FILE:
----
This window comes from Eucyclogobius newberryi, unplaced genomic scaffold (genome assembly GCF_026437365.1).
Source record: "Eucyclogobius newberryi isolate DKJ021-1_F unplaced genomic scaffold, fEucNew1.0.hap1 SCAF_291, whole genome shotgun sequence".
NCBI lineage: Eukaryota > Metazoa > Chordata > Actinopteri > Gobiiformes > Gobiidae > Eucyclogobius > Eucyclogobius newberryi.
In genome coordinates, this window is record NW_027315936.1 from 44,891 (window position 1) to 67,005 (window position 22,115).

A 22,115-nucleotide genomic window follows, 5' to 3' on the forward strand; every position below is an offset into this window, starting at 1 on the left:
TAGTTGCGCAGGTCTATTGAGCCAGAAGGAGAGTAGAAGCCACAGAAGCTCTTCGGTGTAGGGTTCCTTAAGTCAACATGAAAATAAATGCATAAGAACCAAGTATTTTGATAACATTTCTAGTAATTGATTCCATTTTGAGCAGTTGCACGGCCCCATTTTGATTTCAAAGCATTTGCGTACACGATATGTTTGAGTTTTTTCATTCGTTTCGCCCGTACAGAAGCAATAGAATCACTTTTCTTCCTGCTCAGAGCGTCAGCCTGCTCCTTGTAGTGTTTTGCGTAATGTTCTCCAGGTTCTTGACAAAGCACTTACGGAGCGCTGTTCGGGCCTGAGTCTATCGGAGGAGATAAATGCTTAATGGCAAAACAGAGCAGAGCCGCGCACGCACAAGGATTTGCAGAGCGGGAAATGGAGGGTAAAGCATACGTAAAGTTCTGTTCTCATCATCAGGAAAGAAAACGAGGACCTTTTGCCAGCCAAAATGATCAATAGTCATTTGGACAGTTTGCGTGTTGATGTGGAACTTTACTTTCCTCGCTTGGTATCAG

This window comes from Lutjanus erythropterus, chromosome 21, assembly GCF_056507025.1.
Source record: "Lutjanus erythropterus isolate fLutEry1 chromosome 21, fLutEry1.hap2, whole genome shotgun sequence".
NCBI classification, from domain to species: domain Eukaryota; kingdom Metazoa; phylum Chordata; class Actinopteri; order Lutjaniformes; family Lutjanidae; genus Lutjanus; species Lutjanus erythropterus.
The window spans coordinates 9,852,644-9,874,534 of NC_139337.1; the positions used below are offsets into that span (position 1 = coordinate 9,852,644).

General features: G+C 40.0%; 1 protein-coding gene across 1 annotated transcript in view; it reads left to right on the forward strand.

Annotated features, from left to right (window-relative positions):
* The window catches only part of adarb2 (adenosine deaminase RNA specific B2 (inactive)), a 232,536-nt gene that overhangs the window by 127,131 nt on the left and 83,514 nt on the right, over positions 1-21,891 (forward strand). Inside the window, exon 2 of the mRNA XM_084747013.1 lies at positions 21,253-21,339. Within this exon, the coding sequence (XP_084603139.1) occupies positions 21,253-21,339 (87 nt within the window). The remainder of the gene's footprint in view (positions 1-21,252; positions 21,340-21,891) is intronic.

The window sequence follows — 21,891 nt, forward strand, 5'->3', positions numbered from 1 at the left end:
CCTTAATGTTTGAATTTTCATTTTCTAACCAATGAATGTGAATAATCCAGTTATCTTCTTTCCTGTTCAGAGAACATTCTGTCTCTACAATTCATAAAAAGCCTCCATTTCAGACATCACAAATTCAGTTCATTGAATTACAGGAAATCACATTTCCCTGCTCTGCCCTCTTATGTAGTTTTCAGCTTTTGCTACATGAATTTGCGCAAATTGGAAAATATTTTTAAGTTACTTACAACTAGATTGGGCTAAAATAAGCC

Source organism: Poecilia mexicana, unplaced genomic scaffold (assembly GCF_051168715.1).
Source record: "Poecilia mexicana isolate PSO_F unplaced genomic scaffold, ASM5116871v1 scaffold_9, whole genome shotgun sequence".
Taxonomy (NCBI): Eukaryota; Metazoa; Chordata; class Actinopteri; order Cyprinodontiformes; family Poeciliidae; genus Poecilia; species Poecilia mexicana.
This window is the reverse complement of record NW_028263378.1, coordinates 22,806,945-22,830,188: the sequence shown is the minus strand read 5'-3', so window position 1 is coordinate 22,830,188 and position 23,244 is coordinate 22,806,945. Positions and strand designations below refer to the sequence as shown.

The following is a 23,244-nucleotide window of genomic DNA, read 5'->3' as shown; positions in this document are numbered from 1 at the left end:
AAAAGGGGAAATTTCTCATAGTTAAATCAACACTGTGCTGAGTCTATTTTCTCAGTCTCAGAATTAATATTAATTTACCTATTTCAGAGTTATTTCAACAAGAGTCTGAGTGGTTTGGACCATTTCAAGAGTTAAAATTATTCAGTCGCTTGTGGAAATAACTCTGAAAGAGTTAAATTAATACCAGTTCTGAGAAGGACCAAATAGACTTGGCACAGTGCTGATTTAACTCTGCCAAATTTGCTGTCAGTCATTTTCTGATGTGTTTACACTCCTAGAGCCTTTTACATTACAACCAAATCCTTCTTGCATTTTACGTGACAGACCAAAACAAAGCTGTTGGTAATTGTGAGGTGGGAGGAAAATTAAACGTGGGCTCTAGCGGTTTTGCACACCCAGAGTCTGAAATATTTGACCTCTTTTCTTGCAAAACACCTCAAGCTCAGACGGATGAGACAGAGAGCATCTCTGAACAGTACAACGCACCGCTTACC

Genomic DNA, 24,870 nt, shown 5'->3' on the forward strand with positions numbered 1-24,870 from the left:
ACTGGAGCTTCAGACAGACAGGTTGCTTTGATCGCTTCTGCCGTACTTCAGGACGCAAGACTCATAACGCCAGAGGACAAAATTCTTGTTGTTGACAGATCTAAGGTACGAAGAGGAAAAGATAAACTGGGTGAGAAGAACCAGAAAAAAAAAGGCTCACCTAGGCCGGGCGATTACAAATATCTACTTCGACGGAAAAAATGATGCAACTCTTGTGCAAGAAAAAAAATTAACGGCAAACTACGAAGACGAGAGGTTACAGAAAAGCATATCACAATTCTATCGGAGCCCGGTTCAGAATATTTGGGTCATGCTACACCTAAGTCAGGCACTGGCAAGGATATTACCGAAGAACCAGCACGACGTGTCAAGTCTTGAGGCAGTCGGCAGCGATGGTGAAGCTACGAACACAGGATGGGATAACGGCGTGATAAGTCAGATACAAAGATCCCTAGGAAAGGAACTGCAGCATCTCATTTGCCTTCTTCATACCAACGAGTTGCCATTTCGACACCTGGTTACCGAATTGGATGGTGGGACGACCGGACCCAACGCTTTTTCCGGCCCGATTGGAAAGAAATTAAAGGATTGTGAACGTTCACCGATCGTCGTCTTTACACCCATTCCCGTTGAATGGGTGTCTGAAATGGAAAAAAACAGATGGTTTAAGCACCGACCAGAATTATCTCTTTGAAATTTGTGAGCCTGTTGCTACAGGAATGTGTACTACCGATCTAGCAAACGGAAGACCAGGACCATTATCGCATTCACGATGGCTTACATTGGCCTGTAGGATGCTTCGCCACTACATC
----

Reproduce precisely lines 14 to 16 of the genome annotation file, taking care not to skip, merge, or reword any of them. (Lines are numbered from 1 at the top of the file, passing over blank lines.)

The window sequence follows — 21,891 nt, forward strand, 5'->3', positions numbered from 1 at the left end:
CCTTAATGTTTGAATTTTCATTTTCTAACCAATGAATGTGAATAATCCAGTTATCTTCTTTCCTGTTCAGAGAACATTCTGTCTCTACAATTCATAAAAAGCCTCCATTTCAGACATCACAAATTCAGTTCATTGAATTACAGGAAATCACATTTCCCTGCTCTGCCCTCTTATGTAGTTTTCAGCTTTTGCTACATGAATTTGCGCAAATTGGAAAATATTTTTAAGTTACTTACAACTAGATTGGGCTAAAATAAGCC

Source organism: Poecilia mexicana, unplaced genomic scaffold (assembly GCF_051168715.1).